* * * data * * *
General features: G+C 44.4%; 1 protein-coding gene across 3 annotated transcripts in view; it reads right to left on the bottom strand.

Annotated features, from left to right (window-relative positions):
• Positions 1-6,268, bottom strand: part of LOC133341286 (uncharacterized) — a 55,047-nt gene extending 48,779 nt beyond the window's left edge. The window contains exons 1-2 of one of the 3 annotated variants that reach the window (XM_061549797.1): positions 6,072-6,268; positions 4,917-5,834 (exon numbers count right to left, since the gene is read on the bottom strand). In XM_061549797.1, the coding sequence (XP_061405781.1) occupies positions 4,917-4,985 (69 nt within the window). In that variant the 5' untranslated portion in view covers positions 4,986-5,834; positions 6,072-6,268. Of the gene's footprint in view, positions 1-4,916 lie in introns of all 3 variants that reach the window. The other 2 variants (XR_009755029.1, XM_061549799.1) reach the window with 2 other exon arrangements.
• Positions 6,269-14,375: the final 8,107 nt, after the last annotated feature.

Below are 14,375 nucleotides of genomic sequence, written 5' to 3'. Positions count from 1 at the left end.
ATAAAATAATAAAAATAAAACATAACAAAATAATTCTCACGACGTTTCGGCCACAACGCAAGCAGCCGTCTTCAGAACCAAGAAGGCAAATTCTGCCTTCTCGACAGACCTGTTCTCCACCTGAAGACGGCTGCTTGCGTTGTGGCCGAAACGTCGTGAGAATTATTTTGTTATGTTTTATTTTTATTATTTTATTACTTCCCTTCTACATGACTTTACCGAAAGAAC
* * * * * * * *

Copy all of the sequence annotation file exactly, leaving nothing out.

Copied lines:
General features: G+C 44.4%; 1 protein-coding gene across 3 annotated transcripts in view; it reads right to left on the bottom strand.

Annotated features, from left to right (window-relative positions):
• Positions 1-6,268, bottom strand: part of LOC133341286 (uncharacterized) — a 55,047-nt gene extending 48,779 nt beyond the window's left edge. The window contains exons 1-2 of one of the 3 annotated variants that reach the window (XM_061549797.1): positions 6,072-6,268; positions 4,917-5,834 (exon numbers count right to left, since the gene is read on the bottom strand). In XM_061549797.1, the coding sequence (XP_061405781.1) occupies positions 4,917-4,985 (69 nt within the window). In that variant the 5' untranslated portion in view covers positions 4,986-5,834; positions 6,072-6,268. Of the gene's footprint in view, positions 1-4,916 lie in introns of all 3 variants that reach the window. The other 2 variants (XR_009755029.1, XM_061549799.1) reach the window with 2 other exon arrangements.
• Positions 6,269-14,375: the final 8,107 nt, after the last annotated feature.

Below are 14,375 nucleotides of genomic sequence, written 5' to 3'. Positions count from 1 at the left end.
ATAAAATAATAAAAATAAAACATAACAAAATAATTCTCACGACGTTTCGGCCACAACGCAAGCAGCCGTCTTCAGAACCAAGAAGGCAAATTCTGCCTTCTCGACAGACCTGTTCTCCACCTGAAGACGGCTGCTTGCGTTGTGGCCGAAACGTCGTGAGAATTATTTTGTTATGTTTTATTTTTATTATTTTATTACTTCCCTTCTACATGACTTTACCGAAAGAAC